One item was very poignant: a wall chart where they kept track of accidents and fatalities. In one year, 1955, there was only one death. But 10 died in 1929, and again in 1953.

A copper window that adorned the Lackawanna Steel Co. Administration Building (Which then became Bethlehem Steel) at The Steel Plant Museum, 100 Lee St. In 1984, the Steel Plant Museum was established to help preserve and document the memories of the steel-making industry in Western New York. While the majority of the collection is from Bethlehem Steel’s Lackawanna plant, artifacts from Republic Steel, Hanna Furnace, and other local companies are also represented here. (John Hickey/Buffalo News)

We needed to lighten things up after that, so we swung by the gift counter. They had locally made nail polish in Steel Gray.

Our third museum visit was a happy accident.

Under the same roof as the Steel Plant Museum, was the museum run by the Western New York Railway Historical Society. You will find this from time to time with micro-museums: Where there is one, there is another. That way they can pool their resources.

The curator of the Steel Plant Museum is a recent Buffalo State College grad, Jennifer Weber. In typical micro-museum style, Weber also oversees the Cheektowaga Historical Society. She holds other jobs, and talking with her, we learned why the Cheektowaga museum is open only "most Mondays." When Weber can't get there, the museum isn't open.

Bethlehem Steel Fire Department photo, from 1940, hangs at the Steel Plant Museum. (John Hickey/Buffalo News)

The train museum, more extensive than you would expect, occupies a series of rooms adjoining the steel museum. Even if you're not into trains, you'll find something to admire. There is cool artwork related to trains, and china designed for the train by Buffalo China and Limoges. Imagine traveling in those days.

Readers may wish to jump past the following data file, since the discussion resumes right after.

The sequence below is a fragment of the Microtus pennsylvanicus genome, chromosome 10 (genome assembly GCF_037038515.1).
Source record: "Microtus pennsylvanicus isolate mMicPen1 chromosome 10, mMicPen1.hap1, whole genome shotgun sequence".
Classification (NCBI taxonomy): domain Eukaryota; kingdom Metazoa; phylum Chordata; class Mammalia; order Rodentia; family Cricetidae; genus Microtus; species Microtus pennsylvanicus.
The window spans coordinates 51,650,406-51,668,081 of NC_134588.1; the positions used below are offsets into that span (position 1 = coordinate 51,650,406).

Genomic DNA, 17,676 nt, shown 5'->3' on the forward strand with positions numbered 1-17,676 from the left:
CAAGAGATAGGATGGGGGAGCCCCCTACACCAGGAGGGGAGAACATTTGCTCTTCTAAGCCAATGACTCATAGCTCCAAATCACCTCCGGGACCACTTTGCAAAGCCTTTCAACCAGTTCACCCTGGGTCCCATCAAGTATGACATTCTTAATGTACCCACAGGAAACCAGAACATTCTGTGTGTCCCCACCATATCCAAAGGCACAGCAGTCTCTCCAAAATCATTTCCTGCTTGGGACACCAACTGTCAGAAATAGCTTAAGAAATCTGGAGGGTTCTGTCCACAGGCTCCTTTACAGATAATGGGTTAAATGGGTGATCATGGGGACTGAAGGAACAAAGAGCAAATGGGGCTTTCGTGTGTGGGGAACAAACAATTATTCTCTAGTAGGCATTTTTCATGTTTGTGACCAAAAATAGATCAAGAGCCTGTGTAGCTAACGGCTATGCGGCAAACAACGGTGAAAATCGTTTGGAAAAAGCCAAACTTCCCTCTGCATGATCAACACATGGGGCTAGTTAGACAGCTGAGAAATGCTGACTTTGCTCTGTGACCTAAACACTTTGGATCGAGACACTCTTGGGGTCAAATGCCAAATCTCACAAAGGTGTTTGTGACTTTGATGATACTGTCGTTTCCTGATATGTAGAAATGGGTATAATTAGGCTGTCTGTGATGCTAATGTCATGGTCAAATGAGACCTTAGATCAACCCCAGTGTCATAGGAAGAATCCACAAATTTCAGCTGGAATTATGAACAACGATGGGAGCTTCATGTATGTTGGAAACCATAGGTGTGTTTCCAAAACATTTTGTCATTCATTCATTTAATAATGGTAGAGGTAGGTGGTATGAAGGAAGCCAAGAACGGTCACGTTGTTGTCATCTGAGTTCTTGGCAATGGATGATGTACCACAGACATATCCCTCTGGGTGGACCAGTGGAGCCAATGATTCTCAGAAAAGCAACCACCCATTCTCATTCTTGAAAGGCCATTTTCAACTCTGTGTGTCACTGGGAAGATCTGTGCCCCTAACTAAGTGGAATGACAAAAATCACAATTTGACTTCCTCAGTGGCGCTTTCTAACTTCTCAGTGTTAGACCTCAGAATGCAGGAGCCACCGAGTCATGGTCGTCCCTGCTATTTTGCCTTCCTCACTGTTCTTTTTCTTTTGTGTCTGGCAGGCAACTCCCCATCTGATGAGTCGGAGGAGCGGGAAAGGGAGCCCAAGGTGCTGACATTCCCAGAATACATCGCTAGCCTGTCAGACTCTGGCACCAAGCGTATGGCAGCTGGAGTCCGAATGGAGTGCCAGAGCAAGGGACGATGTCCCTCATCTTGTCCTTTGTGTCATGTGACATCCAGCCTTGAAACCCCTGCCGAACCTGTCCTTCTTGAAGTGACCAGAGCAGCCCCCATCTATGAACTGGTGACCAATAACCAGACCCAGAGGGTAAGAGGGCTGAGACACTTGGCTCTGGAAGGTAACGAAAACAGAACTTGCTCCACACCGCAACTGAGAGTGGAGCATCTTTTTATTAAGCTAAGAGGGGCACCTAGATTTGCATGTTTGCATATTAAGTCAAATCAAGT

And look, shaving cups. But for my visit to the Tonawanda museum, I would never have recognized them.

The train museum also has a Wurlitzer jukebox from a train and a 1945 calendar from 20th Century Limited. History buffs will love a display centered on the Great Gorge Route, which used to run along the rim of the Niagara Gorge, offering breathtaking views. That was an accident waiting to happen, and sure enough.

I could go on and on. But other museums beckon.

What's next? The friend who went with me on this museum adventure went to the Buffalo Fire Historical Museum on her own. She loved it.

"They're very talkative. They love talking," she said. "I met guys who knew my uncle, and who worked with my grandfather in 1961."

So I might go there, as well as to Greater Lancaster Museum of Firefighting, just so I don't play favorites.And now that I know a bit about trains, there are a couple of other train museums I'd like to visit. Needless to say, we have several.

You know what they say, Buffalo really is one big room.

It's fun to get to know the nooks and crannies.

Email: mkunz@buffnews.com